When a 2-year-old refuses to go to bed — Good Parenting


cranky toddlerDear Dr. Debbie,

My husband and I are facing major problems with getting our 2-year-old to sleep. He’s been screaming and throwing a fit before bed every night for weeks. Our nice routine of bath, stories, songs and cuddle time isn’t working. We try to make sure that bedtime isn’t too early or too late, but this seems to be an inexact science at best.

He doesn’t care if his brother is there or not (they share bunk beds), neither does he care whether Daddy stays in the room with him. Plain and simple, he wants me. So if I stay in the room, he doesn’t scream but he also doesn’t quickly go to sleep. Instead he happily plays around or lies there awake. I fall asleep first. And he’s a light sleeper so when his brother comes in to go to bed the screaming starts again. If I’ve left, he leaves their room to find me.

I was thinking it was due to my working long hours (I work in a hospital). Sometimes he doesn’t see me for days at a time. But even when I’m off and at home for a few days, he still loses his mind after songs at bedtime when I leave his room.

Do you have any strategies or resources to recommend?

Hush Little Baby

Don’t miss last week’s column When your teen wants to spend the night at her boyfriend’s — Good Parenting

Dear HLB,

Yes, it’s tiring to have a 2-year-old. A wise pediatrician counseled a friend of mine, a mother of five, to come back with her complaints of non-sleeping children after the youngest had turned 5 years old. By then, the doctor calculated, most of the common reasons children don’t go to sleep or stay asleep have passed.

If it’s any consolation, there are enough 2-year-olds out there who give their parents a hard time at night that it has a name — sleep regression. The definition includes any formerly easy-to-bed toddler who now adds drama to going to bed or staying in bed.

There are several reasons that this is typical of this age, including those you have explored.

  1. Mistimed bedtime and or nap time. Since there will always be 24 hours in a day (except twice a year when there are 23 or 25), it can be challenging when the schedule is thrown off due to the irregularities that can occur in an active family.
  2. Wanting you. A toddler is sometimes called “an adult baby” because he thrills to do more and more things for himself. At the same time, the prospect of being independent of you — the person he has come to know as his primary source of food, comfort and entertainment — is devastating to him.
  3. Light sleeper. A light sleeper can be particularly troublesome. “White noise” distractions often cover up such sounds as big brother traipsing into the room. A fan, an aquarium pump or a radio tuned to static may help your light sleeper stay in dreamland.
  4. Overload. You are probably noticing an explosion of language and other evidence of more and more complex thinking. Your son is learning new things every day. His busy brain has a hard time disengaging from processing ideas and mastering skills.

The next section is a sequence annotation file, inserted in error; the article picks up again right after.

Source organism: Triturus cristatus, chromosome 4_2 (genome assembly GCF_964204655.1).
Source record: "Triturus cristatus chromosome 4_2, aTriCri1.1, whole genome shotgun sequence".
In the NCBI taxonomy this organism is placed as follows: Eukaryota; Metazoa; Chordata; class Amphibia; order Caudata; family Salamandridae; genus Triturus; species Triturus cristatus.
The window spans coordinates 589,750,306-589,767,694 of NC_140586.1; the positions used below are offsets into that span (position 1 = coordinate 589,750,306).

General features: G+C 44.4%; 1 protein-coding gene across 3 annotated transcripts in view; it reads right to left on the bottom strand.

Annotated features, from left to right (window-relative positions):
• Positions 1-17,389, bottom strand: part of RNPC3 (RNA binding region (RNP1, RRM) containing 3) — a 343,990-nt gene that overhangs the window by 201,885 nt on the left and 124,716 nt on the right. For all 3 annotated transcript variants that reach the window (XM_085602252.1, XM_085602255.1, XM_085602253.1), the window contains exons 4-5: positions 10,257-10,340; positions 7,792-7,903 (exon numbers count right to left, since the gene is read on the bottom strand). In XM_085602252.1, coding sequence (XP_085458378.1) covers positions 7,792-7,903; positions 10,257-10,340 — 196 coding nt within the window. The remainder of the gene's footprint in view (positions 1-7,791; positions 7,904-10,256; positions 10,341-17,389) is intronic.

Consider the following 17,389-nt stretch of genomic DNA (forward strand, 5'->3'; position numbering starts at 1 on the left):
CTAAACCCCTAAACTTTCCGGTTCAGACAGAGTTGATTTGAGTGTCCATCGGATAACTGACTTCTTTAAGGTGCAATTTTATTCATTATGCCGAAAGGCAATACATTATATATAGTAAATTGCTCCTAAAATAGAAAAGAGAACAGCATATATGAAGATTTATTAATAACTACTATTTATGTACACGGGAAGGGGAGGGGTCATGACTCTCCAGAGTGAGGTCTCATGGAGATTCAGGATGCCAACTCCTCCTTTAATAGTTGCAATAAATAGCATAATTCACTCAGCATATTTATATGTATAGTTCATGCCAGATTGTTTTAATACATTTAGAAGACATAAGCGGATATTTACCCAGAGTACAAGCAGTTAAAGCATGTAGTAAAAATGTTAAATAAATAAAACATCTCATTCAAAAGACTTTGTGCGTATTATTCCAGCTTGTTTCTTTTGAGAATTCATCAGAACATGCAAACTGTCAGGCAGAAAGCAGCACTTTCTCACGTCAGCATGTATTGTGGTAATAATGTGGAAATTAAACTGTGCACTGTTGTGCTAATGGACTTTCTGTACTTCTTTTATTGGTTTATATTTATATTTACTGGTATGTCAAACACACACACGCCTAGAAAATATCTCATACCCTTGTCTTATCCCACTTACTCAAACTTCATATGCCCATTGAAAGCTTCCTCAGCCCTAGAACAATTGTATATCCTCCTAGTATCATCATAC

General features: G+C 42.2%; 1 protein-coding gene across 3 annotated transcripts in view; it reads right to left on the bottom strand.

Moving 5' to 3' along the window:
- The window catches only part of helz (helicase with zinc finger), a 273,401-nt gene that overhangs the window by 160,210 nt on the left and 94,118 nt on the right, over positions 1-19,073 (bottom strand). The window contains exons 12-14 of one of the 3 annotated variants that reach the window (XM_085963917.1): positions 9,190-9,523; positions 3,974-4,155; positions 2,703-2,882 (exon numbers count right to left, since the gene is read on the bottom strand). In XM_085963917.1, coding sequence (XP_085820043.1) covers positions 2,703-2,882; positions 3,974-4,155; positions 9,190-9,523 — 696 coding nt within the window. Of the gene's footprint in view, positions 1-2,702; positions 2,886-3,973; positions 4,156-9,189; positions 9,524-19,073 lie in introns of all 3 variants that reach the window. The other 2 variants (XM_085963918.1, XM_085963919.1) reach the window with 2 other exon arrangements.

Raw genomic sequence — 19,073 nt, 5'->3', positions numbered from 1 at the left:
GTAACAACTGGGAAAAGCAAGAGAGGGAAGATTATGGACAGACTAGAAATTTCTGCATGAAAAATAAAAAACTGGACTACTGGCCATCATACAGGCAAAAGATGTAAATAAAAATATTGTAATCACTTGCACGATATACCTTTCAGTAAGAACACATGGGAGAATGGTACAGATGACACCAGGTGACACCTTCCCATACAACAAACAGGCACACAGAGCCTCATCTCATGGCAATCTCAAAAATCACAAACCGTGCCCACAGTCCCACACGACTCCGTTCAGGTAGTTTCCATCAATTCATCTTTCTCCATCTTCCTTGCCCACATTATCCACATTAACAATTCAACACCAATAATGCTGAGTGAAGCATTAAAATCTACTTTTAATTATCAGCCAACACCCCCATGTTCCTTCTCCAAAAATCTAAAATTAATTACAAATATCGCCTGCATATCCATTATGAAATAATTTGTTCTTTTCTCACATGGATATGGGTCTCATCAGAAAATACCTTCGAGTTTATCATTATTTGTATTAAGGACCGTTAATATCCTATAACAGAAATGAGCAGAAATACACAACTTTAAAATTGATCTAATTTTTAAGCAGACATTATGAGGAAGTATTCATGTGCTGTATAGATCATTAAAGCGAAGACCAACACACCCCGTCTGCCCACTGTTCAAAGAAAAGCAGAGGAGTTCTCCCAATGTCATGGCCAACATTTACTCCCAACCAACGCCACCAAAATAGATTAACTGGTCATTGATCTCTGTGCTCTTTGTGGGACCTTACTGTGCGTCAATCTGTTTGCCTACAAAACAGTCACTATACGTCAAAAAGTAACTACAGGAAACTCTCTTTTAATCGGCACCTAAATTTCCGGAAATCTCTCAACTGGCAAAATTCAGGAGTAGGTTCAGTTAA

5. Teething. Those 2-year-old molars may be working their way through the gums for a few weeks or longer at this age. Nighttime is when bones and teeth do their growing, causing discomfort, clinginess and crankiness. Check with the pediatrician about pain relief.

A phase of Sleep Regression is likely to pass in a few month’s time as the cause dissipates. Meanwhile, continue the consistent evening routine you have established and support your son’s powerful need for you. Take a deep breath or do a few shoulder rolls so you can be calm and confident as you go through the standard activities. You might insert some humor about putting pajamas on his stuffed animals, but all the while focusing on the ultimate need of his brain and body for rest.

Focused one-on-one time, at bedtime especially, strengthens his connection to you as his “internal mom” continues to develop. If you think about how easy it is to conjure up your mother’s or father’s opinions, rules, and values, you can see how strong such an image will someday be for him. For now, he craves the real you. When you are home at bedtime, give him the physical experience of knowing you are truly there for him. So take your pillow with you and catch your z’s under his watchful eye. This is especially important since sometimes you are not there. Parents who must work through their children’s bedtime might institute a FaceTime ritual so they can say good night to each other. Or, at least have Daddy include your photo, your recorded singing or something that smells like you as part of the evening routine.

A truly helpful reading I came across in preparation for the childbirth experience (which I committed to memory) advised taking the baby’s point of view. Instead of reacting against the pressure on your body from contractions and the descending child, the author recommended saying something like, “Come on baby, out you come! You can do it!” and working with those forces. Try that with your son. “Yes, honey, I’m here for you.” Give him more cuddles, more co-sleeping and more assurances that he can count on being amply guided and protected by the magnificent being that is Mommy.

Dr. Debbie

Deborah Wood is a child development specialist in Annapolis. She has a doctorate in Human Development from the University of Maryland at College Park and is founding director of the Chesapeake Children’s Museum. Long-time fans and new readers can find many of her “Understanding Children” columns archived on the Chesapeake Family Magazine website. You can find her online at drdebbiewood.com.

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What do you think? Leave your thoughts in the comments or submit a question to Dr. Debbie at Betsy[at]jecoannapolis.com.